The sound of singing and maracas echoes from all sides of the camp as groups of women from all corners of Brazil approach the main tent, where they will gather for the Third March of Indigenous Women. It is 8 a.m. and the already extremely hot sun in Brasília, the country’s capital, highlights the colors of uncountable different traditional costumes.
The march is part of a three-day event marked by celebrations and denunciations. More than 5,000 Indigenous women from all 26 states in Brazil marched 4 km (2.5 miles) toward the National Congress to demand territorial rights and the end of gender-based violence.
This year’s guiding theme, “Women Biomes in Defense of Biodiversity Through Ancestral Roots,” emphasized the presence of Indigenous women in the six biomes of Brazil, which include rainforests, savannas, and semi-deserts. It also highlighted the crucial role these women play in preserving all of them. For Indigenous women, there is no separation between their territories and their own bodies. Their dependence on the land for both physical and cultural survival makes them the guardians of the nature that surrounds them.
“Indigenous women were the first target of attack since the invasion of Brazil. Our bodies, like Mother Earth, were seen by the Portuguese invader as an object to be subjugated, hunted, violated,” says Ávelin Kambiwá, of the Kambiwá people, specialist in public policies on gender and race. “With the Indigenous women’s movement, we make the leap from body-object to body-territory, and place ourselves on the front line of the fight to defend our rights.”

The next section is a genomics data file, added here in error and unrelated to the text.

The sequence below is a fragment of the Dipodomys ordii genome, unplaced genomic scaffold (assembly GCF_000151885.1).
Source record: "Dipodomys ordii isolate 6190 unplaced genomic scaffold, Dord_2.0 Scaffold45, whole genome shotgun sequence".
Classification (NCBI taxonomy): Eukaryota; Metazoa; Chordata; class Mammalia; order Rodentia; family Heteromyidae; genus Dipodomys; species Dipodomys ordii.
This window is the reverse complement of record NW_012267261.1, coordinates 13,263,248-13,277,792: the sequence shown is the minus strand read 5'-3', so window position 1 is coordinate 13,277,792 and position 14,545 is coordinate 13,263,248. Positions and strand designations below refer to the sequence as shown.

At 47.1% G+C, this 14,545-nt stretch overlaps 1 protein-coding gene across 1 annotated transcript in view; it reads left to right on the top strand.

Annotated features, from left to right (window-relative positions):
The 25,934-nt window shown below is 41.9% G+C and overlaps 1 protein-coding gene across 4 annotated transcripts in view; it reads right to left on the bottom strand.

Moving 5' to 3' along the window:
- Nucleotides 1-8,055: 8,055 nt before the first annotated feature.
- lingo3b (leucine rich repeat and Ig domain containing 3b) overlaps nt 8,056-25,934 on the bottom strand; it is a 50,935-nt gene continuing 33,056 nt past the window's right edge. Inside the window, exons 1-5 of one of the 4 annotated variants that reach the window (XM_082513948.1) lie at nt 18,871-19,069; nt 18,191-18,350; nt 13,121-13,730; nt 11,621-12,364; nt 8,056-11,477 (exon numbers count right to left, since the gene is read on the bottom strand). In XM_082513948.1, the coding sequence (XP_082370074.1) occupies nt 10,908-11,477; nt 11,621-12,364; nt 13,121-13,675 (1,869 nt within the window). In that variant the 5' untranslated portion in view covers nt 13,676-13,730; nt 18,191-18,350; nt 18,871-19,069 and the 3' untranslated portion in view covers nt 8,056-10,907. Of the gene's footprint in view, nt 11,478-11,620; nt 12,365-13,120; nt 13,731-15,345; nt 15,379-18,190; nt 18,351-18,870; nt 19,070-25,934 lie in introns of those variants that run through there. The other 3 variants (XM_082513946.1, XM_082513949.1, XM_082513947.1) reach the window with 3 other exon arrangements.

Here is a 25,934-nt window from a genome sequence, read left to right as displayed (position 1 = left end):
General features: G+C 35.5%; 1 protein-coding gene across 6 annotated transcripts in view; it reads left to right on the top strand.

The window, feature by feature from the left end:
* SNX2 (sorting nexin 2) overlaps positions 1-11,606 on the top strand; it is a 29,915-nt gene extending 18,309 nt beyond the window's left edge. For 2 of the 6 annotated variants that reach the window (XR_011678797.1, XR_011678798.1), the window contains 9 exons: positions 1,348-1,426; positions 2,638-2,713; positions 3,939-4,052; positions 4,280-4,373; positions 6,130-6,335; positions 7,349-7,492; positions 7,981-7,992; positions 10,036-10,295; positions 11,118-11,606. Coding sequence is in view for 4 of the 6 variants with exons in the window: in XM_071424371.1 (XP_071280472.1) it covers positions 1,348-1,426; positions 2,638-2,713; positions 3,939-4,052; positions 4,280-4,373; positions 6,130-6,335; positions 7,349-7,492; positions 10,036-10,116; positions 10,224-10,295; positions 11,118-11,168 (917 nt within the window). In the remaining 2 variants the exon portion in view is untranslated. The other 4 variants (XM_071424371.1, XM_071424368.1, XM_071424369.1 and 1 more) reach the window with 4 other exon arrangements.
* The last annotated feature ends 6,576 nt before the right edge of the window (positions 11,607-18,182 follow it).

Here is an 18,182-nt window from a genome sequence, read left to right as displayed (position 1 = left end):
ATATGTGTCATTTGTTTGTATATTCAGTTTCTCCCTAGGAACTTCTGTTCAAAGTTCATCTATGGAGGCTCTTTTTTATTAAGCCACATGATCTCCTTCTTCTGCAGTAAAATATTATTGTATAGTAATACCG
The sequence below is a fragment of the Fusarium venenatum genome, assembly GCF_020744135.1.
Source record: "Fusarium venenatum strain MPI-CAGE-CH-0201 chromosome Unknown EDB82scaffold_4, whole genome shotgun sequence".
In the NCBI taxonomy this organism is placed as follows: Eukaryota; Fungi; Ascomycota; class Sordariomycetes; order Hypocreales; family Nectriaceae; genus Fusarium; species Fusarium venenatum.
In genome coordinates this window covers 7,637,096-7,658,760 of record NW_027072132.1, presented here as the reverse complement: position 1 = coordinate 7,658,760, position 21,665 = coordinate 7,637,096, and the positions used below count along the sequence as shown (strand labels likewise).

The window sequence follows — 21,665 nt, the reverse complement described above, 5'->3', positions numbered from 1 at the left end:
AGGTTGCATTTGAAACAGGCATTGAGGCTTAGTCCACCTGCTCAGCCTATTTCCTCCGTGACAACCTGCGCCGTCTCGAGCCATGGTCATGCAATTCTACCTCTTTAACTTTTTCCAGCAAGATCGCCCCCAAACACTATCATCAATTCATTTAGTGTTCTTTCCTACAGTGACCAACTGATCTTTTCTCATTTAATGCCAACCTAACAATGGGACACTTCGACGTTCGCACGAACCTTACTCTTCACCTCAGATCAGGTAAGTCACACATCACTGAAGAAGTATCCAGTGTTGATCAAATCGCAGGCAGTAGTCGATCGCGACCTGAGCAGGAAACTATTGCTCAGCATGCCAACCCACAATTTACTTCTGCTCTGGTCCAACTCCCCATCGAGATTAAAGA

The Push and Pull of Progress
This year, the march took place under the most contradictory political context Indigenous people have seen in decades.
On the one hand, it was marked by relevant achievements. The current Congress has the largest Indigenous presence in the history of Brazil; the first-ever Ministry of Indigenous Peoples was created in January; and the demarcation of Indigenous territories, which had been abolished by the previous government, was resumed in April with eight new demarcations so far.
For Indigenous people, their territory is more than just a piece of land. It is part of their culture and history, and it is key to their survival. Once the area they occupy is demarcated, it is legally protected from invasions and from the abusive exploitation of outsiders. In short, demarcating land is the first step toward guaranteeing all other physical and cultural rights of Indigenous peoples.
On the other hand, even in progressive democratic governments, it is a struggle to bring issues concerning minority groups out of the shadows.
“Organizing this year’s march was challenging, especially in terms of finding sponsors to support us, financially and otherwise, so we could properly receive the thousands of women coming from the furthermost parts of the country,” says Cristiane Pankararu, of the Pankararu people, member of the National Articulation of Indigenous Women Warriors of Ancestry.
She recalls how, in previous years, under an openly anti-Indigenous government, it was easier to engage partners. “This year, however, because we have a left-wing president, a lot of people assume everything is alright and all problems will go away,” she says.
But that is not the case. While president Luiz Inácio Lula da Silva is a leftist, the majority of Congress is occupied by right-wing and alt-right politicians, who have been joining forces to block social and environmental advances. Their main effort has taken the shape of the so-called Marco Temporal, which proposes only recognizing Indigenous lands occupied on the date of enactment of the 1988 Federal Constitution.